Unlike in football, however, when it’s often obvious where a player’s strength lies, it’s not always obvious what a team member’s true strength is and how it can be leveraged in a business setting — sometimes, their strengths can actually be best utilized outside the scope of their designated role. For example, a graphic designer might have valuable insights in developing new product designs and packaging traditionally handled by the R&D team, or a data entry specialist with a knack for processes may be able to find a way to streamline an existing process for another team. It’s important to remember that building a successful organization is dependent upon, among other things, a leader’s ability to recognize talent when and wherever she sees it.

3. Cultivate a growth mindset among your teammates.

I’m a big believer in the growth mindset. People with a fixed mindset believe their skills were given to them at birth, and they have a finite amount of talent: They’re either good at something or they’re not. Growth-oriented people, however, believe that they can hone the skills they already possess as well as acquire and develop new skills and abilities.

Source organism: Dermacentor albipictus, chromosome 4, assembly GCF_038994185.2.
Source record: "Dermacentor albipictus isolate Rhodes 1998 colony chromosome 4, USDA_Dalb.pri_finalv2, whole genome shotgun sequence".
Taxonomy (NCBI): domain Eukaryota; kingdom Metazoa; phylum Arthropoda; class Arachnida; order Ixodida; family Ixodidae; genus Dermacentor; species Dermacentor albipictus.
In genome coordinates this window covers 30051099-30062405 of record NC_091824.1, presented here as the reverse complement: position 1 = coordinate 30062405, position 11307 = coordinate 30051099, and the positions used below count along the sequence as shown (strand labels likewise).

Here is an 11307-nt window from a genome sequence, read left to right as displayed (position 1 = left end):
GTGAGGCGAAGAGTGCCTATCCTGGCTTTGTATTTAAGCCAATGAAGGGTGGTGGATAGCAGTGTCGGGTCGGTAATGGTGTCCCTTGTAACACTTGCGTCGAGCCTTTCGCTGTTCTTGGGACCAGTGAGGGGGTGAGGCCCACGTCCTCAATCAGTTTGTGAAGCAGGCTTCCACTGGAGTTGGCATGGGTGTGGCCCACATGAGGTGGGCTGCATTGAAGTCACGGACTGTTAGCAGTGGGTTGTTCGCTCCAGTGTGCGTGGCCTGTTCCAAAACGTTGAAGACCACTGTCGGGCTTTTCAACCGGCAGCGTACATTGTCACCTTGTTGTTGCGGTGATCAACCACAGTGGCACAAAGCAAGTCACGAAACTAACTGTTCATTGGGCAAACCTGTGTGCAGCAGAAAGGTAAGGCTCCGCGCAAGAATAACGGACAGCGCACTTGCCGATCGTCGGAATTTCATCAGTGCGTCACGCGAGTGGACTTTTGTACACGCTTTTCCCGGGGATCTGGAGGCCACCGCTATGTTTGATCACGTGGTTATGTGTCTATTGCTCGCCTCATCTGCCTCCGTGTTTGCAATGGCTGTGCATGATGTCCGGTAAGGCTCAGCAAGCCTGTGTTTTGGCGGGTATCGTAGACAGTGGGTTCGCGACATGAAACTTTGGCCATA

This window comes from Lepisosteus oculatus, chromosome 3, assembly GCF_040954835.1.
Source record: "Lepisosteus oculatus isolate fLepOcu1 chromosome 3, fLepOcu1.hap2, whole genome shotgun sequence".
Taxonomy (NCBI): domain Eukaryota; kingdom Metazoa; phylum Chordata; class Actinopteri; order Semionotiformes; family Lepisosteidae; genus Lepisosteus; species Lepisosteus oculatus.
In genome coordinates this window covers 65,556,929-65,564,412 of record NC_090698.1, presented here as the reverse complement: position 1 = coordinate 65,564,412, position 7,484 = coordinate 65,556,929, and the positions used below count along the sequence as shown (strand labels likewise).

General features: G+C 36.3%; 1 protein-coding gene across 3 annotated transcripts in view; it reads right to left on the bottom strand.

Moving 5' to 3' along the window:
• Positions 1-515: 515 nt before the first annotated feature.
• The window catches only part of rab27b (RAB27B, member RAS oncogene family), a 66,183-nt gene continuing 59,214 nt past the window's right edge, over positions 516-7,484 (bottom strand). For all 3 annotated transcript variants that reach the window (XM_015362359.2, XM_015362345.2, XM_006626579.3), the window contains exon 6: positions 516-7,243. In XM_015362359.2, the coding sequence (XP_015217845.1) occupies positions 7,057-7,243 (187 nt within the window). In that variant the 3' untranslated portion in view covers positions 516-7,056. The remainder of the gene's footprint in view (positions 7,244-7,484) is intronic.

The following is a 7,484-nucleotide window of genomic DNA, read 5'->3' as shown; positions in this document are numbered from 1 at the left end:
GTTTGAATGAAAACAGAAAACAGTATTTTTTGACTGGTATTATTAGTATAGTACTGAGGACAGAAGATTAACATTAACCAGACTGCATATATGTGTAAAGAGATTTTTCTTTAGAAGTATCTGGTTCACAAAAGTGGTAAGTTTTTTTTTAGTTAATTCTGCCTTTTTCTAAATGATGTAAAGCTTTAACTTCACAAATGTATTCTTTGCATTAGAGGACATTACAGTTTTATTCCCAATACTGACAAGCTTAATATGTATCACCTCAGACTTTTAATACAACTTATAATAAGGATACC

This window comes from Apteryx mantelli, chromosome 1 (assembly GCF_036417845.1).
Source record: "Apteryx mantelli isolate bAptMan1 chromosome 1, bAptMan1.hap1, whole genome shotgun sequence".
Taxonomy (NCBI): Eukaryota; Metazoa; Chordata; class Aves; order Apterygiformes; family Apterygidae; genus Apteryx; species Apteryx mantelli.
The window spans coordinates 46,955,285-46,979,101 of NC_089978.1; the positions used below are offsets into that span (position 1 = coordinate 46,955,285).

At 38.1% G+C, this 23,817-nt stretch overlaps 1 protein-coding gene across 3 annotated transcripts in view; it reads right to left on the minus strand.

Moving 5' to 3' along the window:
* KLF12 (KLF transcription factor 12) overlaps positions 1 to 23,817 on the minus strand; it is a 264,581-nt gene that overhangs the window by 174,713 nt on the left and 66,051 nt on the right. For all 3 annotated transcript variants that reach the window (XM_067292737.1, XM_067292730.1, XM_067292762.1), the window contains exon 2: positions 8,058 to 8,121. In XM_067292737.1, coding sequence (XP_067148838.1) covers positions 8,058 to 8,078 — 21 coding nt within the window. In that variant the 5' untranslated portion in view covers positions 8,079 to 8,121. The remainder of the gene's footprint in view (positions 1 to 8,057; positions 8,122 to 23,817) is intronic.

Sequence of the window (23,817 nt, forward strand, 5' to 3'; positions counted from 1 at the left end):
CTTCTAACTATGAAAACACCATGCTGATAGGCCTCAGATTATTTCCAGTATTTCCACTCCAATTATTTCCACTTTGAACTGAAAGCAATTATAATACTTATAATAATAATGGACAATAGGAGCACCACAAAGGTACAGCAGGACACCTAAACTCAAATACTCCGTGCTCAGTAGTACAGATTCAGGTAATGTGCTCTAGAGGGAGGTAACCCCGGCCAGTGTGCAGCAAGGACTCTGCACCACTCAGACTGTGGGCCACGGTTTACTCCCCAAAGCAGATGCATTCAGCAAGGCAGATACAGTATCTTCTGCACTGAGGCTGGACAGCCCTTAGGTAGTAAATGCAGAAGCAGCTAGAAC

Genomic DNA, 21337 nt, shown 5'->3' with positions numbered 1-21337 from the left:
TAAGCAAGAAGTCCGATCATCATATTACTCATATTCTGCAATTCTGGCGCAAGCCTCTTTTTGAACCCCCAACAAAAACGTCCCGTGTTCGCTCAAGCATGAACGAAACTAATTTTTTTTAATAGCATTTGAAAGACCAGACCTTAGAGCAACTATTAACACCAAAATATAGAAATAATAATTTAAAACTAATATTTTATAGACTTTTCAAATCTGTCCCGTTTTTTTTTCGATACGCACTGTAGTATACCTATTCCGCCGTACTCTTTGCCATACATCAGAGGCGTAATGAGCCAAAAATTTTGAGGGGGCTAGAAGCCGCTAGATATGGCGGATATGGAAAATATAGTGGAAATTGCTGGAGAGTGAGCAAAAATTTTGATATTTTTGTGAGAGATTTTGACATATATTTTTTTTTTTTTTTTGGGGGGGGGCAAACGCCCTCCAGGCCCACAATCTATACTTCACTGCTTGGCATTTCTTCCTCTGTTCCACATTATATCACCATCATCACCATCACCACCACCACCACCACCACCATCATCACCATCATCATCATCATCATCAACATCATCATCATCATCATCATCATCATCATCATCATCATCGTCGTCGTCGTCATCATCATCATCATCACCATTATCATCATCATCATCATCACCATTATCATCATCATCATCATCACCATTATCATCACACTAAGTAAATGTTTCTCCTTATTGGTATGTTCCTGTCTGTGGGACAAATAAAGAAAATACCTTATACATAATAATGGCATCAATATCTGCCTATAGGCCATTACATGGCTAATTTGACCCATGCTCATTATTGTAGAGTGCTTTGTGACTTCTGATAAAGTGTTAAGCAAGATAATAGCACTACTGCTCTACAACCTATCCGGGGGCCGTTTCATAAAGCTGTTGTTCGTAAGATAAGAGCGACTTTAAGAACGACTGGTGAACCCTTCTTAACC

Similar to the student who never studies for tests because of the “I either know it or I don’t” mindset, many players who are natural-born athletes exhibit similar attitudes. If they’re not good at a certain skill on the first try, they default to their original, seemingly more successful tactics or give up trying the new skill altogether. But as Tom Brady of the New England Patriots has proven, that’s not how players become successful. Well-known for his will-over-skill mindset, he emphasizes his strengths and knows that practice transforms his adequate natural skills into honed, unbeatable  techniques — and, unsurprisingly, it’s brought him more Super Bowl rings than any other quarterback. He isn’t afraid to fail in a relatively safe environment if it means he increases his chances to succeed when and where it matters.